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Domestic Water Conservation : A Survey Assessing Practices in Vancouver Residents Bilawchuk, Carter; Monaghan, Louis; Lamont-Caputo, Luc; Wong, Victor 2016-04-21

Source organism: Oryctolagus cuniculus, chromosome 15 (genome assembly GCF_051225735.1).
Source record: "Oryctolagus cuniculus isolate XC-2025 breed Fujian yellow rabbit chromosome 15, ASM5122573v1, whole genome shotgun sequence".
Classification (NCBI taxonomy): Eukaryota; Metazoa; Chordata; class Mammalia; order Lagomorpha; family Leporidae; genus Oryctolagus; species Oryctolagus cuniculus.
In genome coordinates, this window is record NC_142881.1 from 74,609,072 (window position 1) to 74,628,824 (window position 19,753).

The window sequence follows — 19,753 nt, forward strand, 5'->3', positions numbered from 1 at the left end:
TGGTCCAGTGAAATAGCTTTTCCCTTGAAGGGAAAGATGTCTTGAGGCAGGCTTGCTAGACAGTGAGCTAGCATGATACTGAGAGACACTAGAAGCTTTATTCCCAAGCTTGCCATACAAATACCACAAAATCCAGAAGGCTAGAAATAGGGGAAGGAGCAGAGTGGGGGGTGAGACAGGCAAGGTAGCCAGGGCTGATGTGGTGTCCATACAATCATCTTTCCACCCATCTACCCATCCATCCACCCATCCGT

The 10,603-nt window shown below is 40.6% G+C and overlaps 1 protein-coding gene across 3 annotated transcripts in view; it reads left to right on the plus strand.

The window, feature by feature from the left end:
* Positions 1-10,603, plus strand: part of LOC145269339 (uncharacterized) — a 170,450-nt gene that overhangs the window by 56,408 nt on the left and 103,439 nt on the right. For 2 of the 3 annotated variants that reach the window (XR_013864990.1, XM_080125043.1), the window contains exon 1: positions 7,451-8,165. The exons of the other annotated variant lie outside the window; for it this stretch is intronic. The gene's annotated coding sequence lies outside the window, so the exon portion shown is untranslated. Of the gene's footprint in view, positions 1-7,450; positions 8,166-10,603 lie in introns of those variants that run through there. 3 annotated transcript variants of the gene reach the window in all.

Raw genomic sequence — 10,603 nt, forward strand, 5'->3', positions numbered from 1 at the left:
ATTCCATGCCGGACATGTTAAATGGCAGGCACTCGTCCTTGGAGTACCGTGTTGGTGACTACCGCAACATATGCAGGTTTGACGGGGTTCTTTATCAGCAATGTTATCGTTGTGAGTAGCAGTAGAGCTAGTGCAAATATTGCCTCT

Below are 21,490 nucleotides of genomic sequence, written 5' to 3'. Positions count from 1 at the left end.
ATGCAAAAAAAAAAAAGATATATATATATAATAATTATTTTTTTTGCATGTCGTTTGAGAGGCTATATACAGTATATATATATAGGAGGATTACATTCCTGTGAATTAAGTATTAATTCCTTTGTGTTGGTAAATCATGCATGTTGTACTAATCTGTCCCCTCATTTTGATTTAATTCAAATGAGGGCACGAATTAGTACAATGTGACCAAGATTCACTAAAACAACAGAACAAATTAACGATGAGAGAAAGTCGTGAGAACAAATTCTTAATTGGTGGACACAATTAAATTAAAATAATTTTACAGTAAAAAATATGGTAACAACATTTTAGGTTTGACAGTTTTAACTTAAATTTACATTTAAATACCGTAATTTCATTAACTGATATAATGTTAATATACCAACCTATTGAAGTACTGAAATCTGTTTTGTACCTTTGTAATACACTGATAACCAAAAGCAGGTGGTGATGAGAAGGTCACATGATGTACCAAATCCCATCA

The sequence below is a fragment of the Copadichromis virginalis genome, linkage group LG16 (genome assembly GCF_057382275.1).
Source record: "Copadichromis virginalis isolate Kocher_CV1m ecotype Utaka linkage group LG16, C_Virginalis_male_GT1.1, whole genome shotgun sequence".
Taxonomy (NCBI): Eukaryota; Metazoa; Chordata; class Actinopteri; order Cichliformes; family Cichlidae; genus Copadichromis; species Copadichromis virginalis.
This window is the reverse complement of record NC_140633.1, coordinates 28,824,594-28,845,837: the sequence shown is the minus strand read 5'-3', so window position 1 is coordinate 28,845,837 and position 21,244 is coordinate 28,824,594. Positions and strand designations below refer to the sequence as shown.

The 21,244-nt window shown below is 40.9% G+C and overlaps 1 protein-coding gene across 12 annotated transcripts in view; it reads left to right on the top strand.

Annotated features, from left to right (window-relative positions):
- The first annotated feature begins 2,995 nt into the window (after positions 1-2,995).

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 UBC Social Ecological Economic Development Studies (SEEDS) Student ReportCarter Bilawchuk, Louis Monaghan, Luc Lamont-Caputo, Victor WongDomestic Water Conservation: A Survey Assessing Practices in Vancouver ResidentsPSYC 321April 21, 201614602075University of British Columbia Disclaimer: “UBC SEEDS Program provides students with the opportunity to share the findings of their studies, as well as their opinions, conclusions and recommendations with the UBC community. The reader should bear in mind that this is a student project/report and is not an official document of UBC. Furthermore readers should bear in mind that these reports may not reflect the current status of activities at UBC. We urge you to contact the research persons mentioned in a report or a SEEDS team representative about the current status of the subject matter of a project/report”.Domestic Water Conservation: A Survey Assessing Practices in Vancouver Residents Group H2Low: Carter Bilawchuk, Luc Lamont-Caputo, Louis Monaghan, Victor Wong  Executive Summary  We conducted a study to investigate the following research question pertaining to water conservation in Vancouver. “Among different water conservation actions, what are Vancouver resident’s opinions on which practices they believe to be most effective at conserving water? What is their perceived costliness of implementing such water saving practices? What is their current usage of these practices and what their level of willingness adopt practices?” An online survey collected information on these questions from residents of Vancouver. Statistical analyses found that among all ten water conservation actions people did not rate them as statistically significantly in terms of effectiveness. Significant differences were found for the other three variables with perceived cost, current usage and willingness to implement showing statistical significance. Turning off the tap while brushing your teeth was rated as least costly, as well as most currently used and most willing to adopt. We found correlations among the questions. Most relevant are a strong positive correlation between current usage and willingness to adopt, as well as a negative correlation between costliness and willingness to adopt.   Research Question and Hypotheses  Among different water conservation actions, what are Vancouver resident’s opinions on which practices they believe to be most effective at conserving water? What is their perceived costliness of implementing such water saving practices? What is their current usage of these practices and what is their level of willingness adopt practices?   The different water conservation actions are one condition and the four questions pertaining to those actions is a second condition. We hypothesize that the mean scores of each level within the Actions condition will be unequal and the mean scores of each level within the Questions condition will be unequal. We hypothesize that there exist an interaction between Actions and Questions. The null hypothesis is that mean scores of each level within the Action and Question conditions are all equal and no interaction exists. We further hypothesize that correlations exist among the 4 questions with a null hypothesis that no correlations exist among the 4 questions.  Participants  Participants were 28 male and 14 female residents (x̄age = 32.70) from Greater Vancouver. Median annual income of participants was $50000-79000. The most reported dwelling type was apartments/condos (41% of responses). 93% of participants report having post secondary education. Recruitment was by advertising the survey online (see Procedure).  Conditions  To gather information, we issued a 2-factor survey. The first factor is a set of water conservation Actions, which contains 10 levels, each being a single domestic water conservation practice (Table 1). The second factor is a set of Questions that pertain to each level of the first factor. The second factor has four levels: 1. How effective do respondents think the Action is? 2. How expensive do respondents think implementation of the Action will be?  3. How often do respondents implement the Action? 4. How willing are respondents to adopt the Action?   Measures  We constructed a custom questionnaire consisting of 2 parts. Part 1 is composed of 10 water conservation Actions (Table 1). Our 10 Actions are adopted from Attari's (2014) study on the perception of water use. Attari (2014) asked 1020 US citizens an open answer question: "What is the single most effective thing one can do to conserve water in the household?" and compiled a frequency list of all responses. We adopted the top 10 relevant responses from this list for use in our questionnaire, as we believe these items are a realistic representation of water saving methods practiced in a typical North American household. For each Action there are 4 questions (assigned by our client) asking the user to rank, on a 7-point Likert scale, the effectiveness of that action, the expense of that action to implement, how frequently they use the action, and their willingness adopt that action. Part 2 asked the user for demographic data (age, gender, education, income, and dwelling type).  Procedure  The online survey was created in and hosted by UBC Survey Tool. The survey was advertised to Greater Vancouver residents on the UBC Connect website, the classified site Craigslist, the social media site Facebook, the Water Day 2016 website, and through word-of-mouth of the investigators. The collection time period was the month of March, 2016. After the collection period, data was exported into Excel where descriptive statistics were calculated. Data was exported into R for ANOVA, Tukey’s HSD, and Pearson R calculations.   Results   Mean "effectiveness", "expensive", "usage", "willingness" scores are plotted in Figures 1-4 respectively. To test for main effects and interaction, we conducted a 2-way (10x4) repeated measures ANOVA with two within subjects measures: Questions and Actions. Hypotheses were supported as the main effect of Action was significant F(9, 1595) = 4.042, p < 0.001 as was the effect of Question F(3, 1595) = 15.952, p < 0.001. Of most interest, the interaction (Action x Question) was also significant F(27, 1595) = 5.141, p < 0.001.  To determine what parts of the interaction are significant, we followed with more focused tests. We calculated one-way ANOVA on each of the four possible Questions-Actions sets. Expense-Actions (F(9, 399) = 12.16, p < 0.001), Usage-Actions (F(9, 399) = 4.522, p < 0.001), and Willingness-Actions (F(9, 399) = 3.688, p < 0.001) all showed reliable differences at 0.05 level of significance, only Effectiveness-Actions (F(9, 398) = 1.067, p = 0.386) did not. Post-hoc Tukey's test was run on each Expense-Actions, Usage-Actions, Willingness-Actions to determine, within each factor, where the pair means significantly differed. All pairwise comparisons within Expense-Actions, Usage-Actions, and Willingness-Actions are found in Tables 2-4 respectively with significant comparisons marked with asterisks.  We performed Pearson R correlations on all level combinations within the Question condition. Complete r and p-values are found in Table 5. Correlation hypotheses found support with Effectiveness-usage (r = 0.136, p = 0.005), Effective-willing (r = 0.182, p < 0.001), Expense-usage (r = -0.250, p < 0.001), Expense-willing (r = -0.275, p < 0.001), and Usage-willing (r = 0.703, p < 0.001) all significant at α = 0.05. Effective-expense (r = 0.093, p = 0.059) was the single correlation not significant at α = 0.05.  Discussion   Our results show that Effectiveness scores are not statistically different among the 10 Actions. This finding suggests that although people recognize Actions differ in effectiveness, as some Actions score higher than others (Fig 1.), statistically, no single Action outperforms another Action in terms of effectiveness rating. Research from the Environmental Protection Agency (EPA) (2005), however, showed that some actions (e.g., retrofit toilet) vastly outperform other actions in water saving effectiveness. Additionally, respondent's effectiveness ratings seem to under or overestimate the true effectiveness of Actions. For example, respondents rated "watering the lawn less" as most effective action. EPA (2005) research showed that retrofitting toilets provides the greatest water savings, accounting for 71% savings in household water use. This under and overestimation of effectiveness on Actions is consistent with recent research on perceptions in water use (Attari, 2014).  A lack of information on the true quantities of water used and saved by each Action could explain why respondents are unable to accurately assess that some Actions are more efficient than others. Attari (2014) suggests when people estimate water efficiency they select a reference action as a starting point and adjust estimates around it, but estimates insufficiently, erring in under and overestimation.   In contrast to Effectiveness, our results on Expense scores showed a reliable difference among the 10 Actions. Statistically, respondents show they believe that some Actions are more expensive than others. Respondents appear to think carefully about expense as evident by 67% (30/45) of pair wise showing significance (Table 2). Respondents appear to be assigning many of the Actions into discrete expense categories analogous to discrete items with different prices in a market. One explanation for this finer evaluation is, unlike Effectiveness, Expense has a shared normalized reference metric in the form of currency, which may facilitate people to perceive nuance in Expense among the actions. It would be interesting for future studies to investigate the shared metric idea. If it is valid, we predict people to be much more accurate at estimating the true price of Actions than estimating the true quantities of water saved by Actions.   Our results for Usage and Willingness also showed a statistically reliable difference among the 10 Actions. Differing from Expense, post hoc analysis of Usage and Willingness showed significant differences primarily among two actions: Brushing teeth with the tap off (OffTapTeeth) and doing full loads of laundry (FullWasher) (Table 3, Table 4). These results suggest that respondents are using and are willing to employ these two actions more so than almost any other action. Why should this be the case? One idea is simple exposure. To bring awareness to water conservation many forms of media provide a list of water conservation methods. If media consistently contains actions OffTapTeeth and FullWasher the constant exposure may elicit usage or a willingness to try them. To test this idea, future studies could examine water conservation outreach media and check if a relationship exists between frequently advertised actions and greater usage and adoption. A possible mechanism, we think, for how OffTapTeeth is reported significantly across the board under Usage (Table 3) is a "rider" idea. What brushing ones teeth and doing laundry have in common is they are routine activities that mostly cannot be avoided. If a small behaviour modification (e.g., turn tap off) can be appended (via media exposure) to an unavoidable activity (e.g., teeth must be brushed) that does not change the quality of that activity (e.g., brushing is the same with the tap on or off) but brings along a side-effect (e.g., saves water), that side-effect will "ride" along whenever the unavoidable behaviour is performed. The idea is analogous to a rider attached to bill in legislative procedures. If people become aware of the water saving side-effect that is attached to a routine activity, they can report they use that water saving measure the most as they perform that routine activity the most in their daily lives. Correlations were performed on all combinations of Effectiveness, Expense, Usage, and Willingness (Table 5). There was no significant correlation between Effectiveness-expense. This is not surprising given that statistically respondents evaluated Actions as all equally effective; thus, for a single unit change in Expense there is effectively no change in effectiveness. Effectiveness-usage and Effectiveness-willing both showed small positive significant correlations that explain 1.8% and 3.3% of the variability of their respective scores (Table 5). This suggest that Effectiveness is not a large factor in explaining the differences in scores in usage and willingness, which makes sense given that Effectiveness is seen not to differ greatly across actions (Fig 1.). As consistent with a common sense expectation both Expense-usage and Expense-willing showed significant negative correlations. People report using Actions they deem as expensive less often and are less willing to adopt them.  Of most interesting to water conservationists is the strong significant positive correlation between Usage-willing (Table 5). This finding suggest that what people are presently doing they are also willing to do in the future. For conservationists this can represent permanence in sustainable behaviour. Looking at it in the reverse direction, what people are willing to do in the future, they are doing now. This pattern is akin to a pledge or promise, which suggests that if people rate a sustainable behaviour as something they are willing to do, they are likely to follow through with it. Finally, even if the correlation is explained by a third factor, like the aforementioned exposure, this is still good news for conservationist, as it suggests that outreach and advertising has an effect on sustainable behaviour.     The findings of this study are restricted by its limitations. Firstly, our small size means we may not have had the power to detect effects that are present in the Vancouver population. For example, Residents of Vancouver may believe water conservation actions vary in their effectiveness but our survey may not have had the power to detect that. Secondly, biases in sampling are present due to the online recruitment that was employed. By recruiting online, our selection is biased towards individuals that spend more time on the internet (e.g., younger people) and towards those in the social circles of the researchers (e.g., students). Thirdly, the actions in the study are not equally relevant for all residents. Watering the lawn less and acquiring water saving plants has limited relevance for the 41% of respondents living in apartments. Similarly, some respondents may not have washing machines or dishwashers in their place of residence. Consequently, the conclusions of this study may be limited in their pertinence for the target population of Vancouver residents.  Recommendations              The conclusions drawn from this study can aid the client’s SEEDS sustainability program in a variety of ways. Residents of Vancouver seem to show that they believe that different water conservation actions are equally as effective at saving water. People may lack knowledge that different water conservation practices vary in their capacity to save water. In addition to education and outreach awareness programs, to close this information gap, standard water saving unit could be introduced. Similar to certified organic labelling, this unit could be shown conspicuously only on products and services that meet rigorous criterion for true water savings. This could help people make informed decisions and garner trust regarding water saving services and products. Another approach to help the public is a slight change to outreach materials. Frequently water saving tips is presented in long lists with less efficient and more efficient actions presented together. If people think one action is just as good as another, they are as likely to select the less efficient action as the efficient one. It may be better practice to present people with filtered action lists that contain actions of the highest efficiency.     The study found an importance of expense when it comes to conserving water. Actions perceived as expensive to implement were less likely to be currently employed by individuals and people were less willing to employ them in the future. People respond to costs, so cost saving measures built into water saving practices such as subsidies and tax deductions could encourage adoption of a water saving action. Advertising on water saving devices (e.g., taps, washing machines, dishwasher, etc.) could include, for example, the dollar value saved over 5 years of average use, relative to a non-water saving device.      People were found to be more willing to use water conserving actions that they are currently employing. This indicates a long-term stability of water saving habits and behaviours. Programs like public workshops that present novel water saving methods regularly could encourage the adoption new water saving actions by people. Pledges can be a useful exercise as well, as there is the correlation in what they are most willing to do, they currently employ.      Research into differences between water-saving methods is made difficult by the diversity of water use in the home. Future research could look at specific sub-populations to gain a better insight into factors influencing how residents of Vancouver save water. For example, such studies could analyse differences in persons who pay for their water and those that do not. Understanding people’s perceptions of different water conservation practices will contribute to the effectiveness of outreach programs to the residents of Vancouver, enabling us to conserve this precious resource.         Appendix Conversations with Clients Originally presented with three research questions (What do people in Vancouver believe to be the most effective water conservation practices for individuals at home and at work? What actions are they currently doing? What action would they be willing to adopt?) pertaining to both domestic and workplace water conservation practices, our group decided to focus on domestic only, as workplace conservation efforts vary far too much across different fields of work. When discussing this change with our clients we also decided it would be beneficial to add a question regarding the cost of implementing each water conservation method. This new question in addition to the three originals, form our research question for this study. Sample size: Perhaps just unlucky, but for a week after the survey went live, there was only a single response. Perhaps with more time to cancel out this slump, we could have accrued the suggested minimum N = 50 or more.   Minor concern: Very late in the project (March 31, 2016) we were asked to add a hypothesis regarding correlations. Hypothesis was added, but since quite late, insufficient time to verify if the addition was added correctly.  References  Attari, S. Z. (2014). Perceptions of water use. Proceedings of the National Academy of Sciences, 111(14),  5129–5134.  Environmental Protection Agency (2005). Water and Energy Savings from High Efficiency Fixtures and  Appliances in Single Family Homes.  Retrieved from: Single-Family-Retrofit-Studies-Combined-Report.pdf.  Accessed April 7, 2016.     Tables and Figures  Shorter or fewer showers  Turn off water while applying soap/shampoo Turn off water while brushing teeth Do full loads of laundry Water lawn less Check for leaks and repair them Flush less Switch to low flow shower heads Switch to water efficient toilet Switch to water efficient washer Table 1. List of the 10 water saving Action items used in the survey.            FlushLess WaterLawnLess RepairLeak ShowerLess OffWaterSoap SwitchShower SwitchToilet SwitchWasher OffTapTeeth WaterLawnLess <0.05* - - - - - - - - FixLeak <0.001*** 0.31 - - - - - - - ShowerLess 0.3409 <0.001*** <0.001*** - - - - - - OffWaterSoap 0.6479 <0.001*** <0.001*** 1 - - - - - SwitchShower <0.001*** 0.7923 1 <0.001*** <0.001*** - - - - SwitchToilet <0.001*** <0.001*** 0.0616 <0.001*** <0.001*** < 0.01** - - - SwitchWasher <0.001*** <0.001*** <0.001*** <0.001*** <0.001*** <0.001*** 0.3997 - - OffTapTeeth 0.0718 <0.001*** <0.001*** 1 1 <0.001*** <0.001*** <0.001*** - FullWasher 1 < 0.01** <0.001*** 0.6726 1 <0.001*** <0.001*** <0.001*** 0.2303 Table 2. Post hoc Tukey HSD results of Expense scores among the ten Actions. All significant pair wise differences in means comparisons are indicated by asterisk(s), *p<0.05, **p<0.01, ***p<0.001     FlushLess WaterLawnLess RepairLeak ShowerLess OffWaterSoap SwitchShower SwitchToilet SwitchWasher OffTapTeeth WaterLawnLess 1 - - - - - - - - FixLeak 1 1 - - - - - - - ShowerLess 1 1 1 - - - - - - OffWaterSoap 1 0.41366 1 1 - - - - - SwitchShower 1 0.11767 0.98847 0.41366 1 - - - - SwitchToilet 1 0.24483 1 0.73346 1 1 - - - SwitchWasher 1 0.31999 1 0.911 1 1 1 - - OffTapTeeth <0.001*** < 0.01** <0.001*** <0.001*** <0.001*** <0.001*** <0.001*** <0.001*** - FullWasher < 0.01** 0.41366 <0.05* 0.11767 <0.001*** <0.001*** <0.001*** <0.001*** 1 Table 3. Post hoc Tukey HSD results of Usage scores among the ten Actions. All significant pair wise differences in means comparisons are indicated by asterisk(s), *p<0.05, **p<0.01, ***p<0.001      FlushLess WaterLawnLess RepairLeak ShowerLess OffWaterSoap SwitchShower SwitchToilet SwitchWasher OffTapTeeth WaterLawnLess 1 - - - - - - - - FixLeak 0.4072 1 - - - - - - - ShowerLess 1 1 1 - - - - - - OffWaterSoap 1 1 0.12884 0.60698 - - - - - SwitchShower 1 1 0.09586 0.50098 1 - - - - SwitchToilet 1 1 0.5635 1 1 1 - - - SwitchWasher 1 0.4072 <0.01** 0.06125 1 1 1 - - OffTapTeeth <0.001*** < 0.01** 0.3651 0.06125 < 0.001*** < 0.001*** < 0.001*** < 0.001*** - FullWasher < 0.05* 0.66408 1 1  < 0.01** < 0.01** 0.05534 < 0.001*** 1 Table 4. Post hoc Tukey HSD results of Willingness scores among the ten Actions. All significant pair wise differences in means comparisons are indicated by asterisk(s), *p<0.05, **p<0.01, ***p<0.001    Correlation r p Effective-expense 0.093 0.059 Effective-usage 0.136 (0.018) 0.005 Effective-willing 0.182 (0.033) < 0.001 Expense-usage -0.250 (0.062) < 0.001 Expense-willing -0.275 (0.076) < 0.001 Usage-willing 0.703 (0.494) < 0.001 Table 5. r and p-values of all Question combinations (repeats and self correlations omitted). Parentheses are r2.  All correlations except Effective-expense are reliable at 0.05 level of significance.       Figure 1. Mean "effectiveness" scores for each Action. Error bars reflect ±1SEM.  Effectiveness showed no reliable differences at the 0.05 level of significance F(9, 398) = 1.067, p= 0.386 01234567Effective RatingActionsMean Q1 (effectiveness)WaterLawnLess ShowerLess SwitchWasher RepairLeak FullWasherSwitchToilet SwitchShower TapOffTeeth OffWaterSoap FlushLess Figure 2. Mean "expensive" scores for each Action. Error bars reflect ±1SEM.  Expensive showed reliable differences at the 0.05 level of significance F(9, 399) = 12.16, p< 0.001 01234567Expense Rating ActionsMean Q2 (expensive)SwitchToiletSwitchWasher RepairLeak SwitchShower WaterLawnLess FlushLess FullWasher OffWaterSoap ShowerLess OffTapTeeth Figure 3. Mean "usage" scores for each Action. Error bars reflect ±1SEM. Usage showed reliable differences at the 0.05 level of significance F(9, 399) = 4.522, p< 0.001 01234567Usage RatingActionsMean Q3 (usage)OffTapTeeth FullWasher WaterLawnLess ShowerLess RepairLeak FlushLess OffWaterSoap SwitchWasher SwitchToilet SwitchShower Figure 4. Mean "willingness" scores for each Action. Error bars reflect ±1SEM. Willingness showed reliable differences at the 0.05 level of significance F(9, 399) = 3.688, p< 0.001    01234567Willing RatingActionsMean Q4 (willingness)OffTapTeeth RepairLeakFullWasher WaterLawnLessShowerLess SwitchToilet SwitchShower SwitchWasherFlushLess OffWaterSoap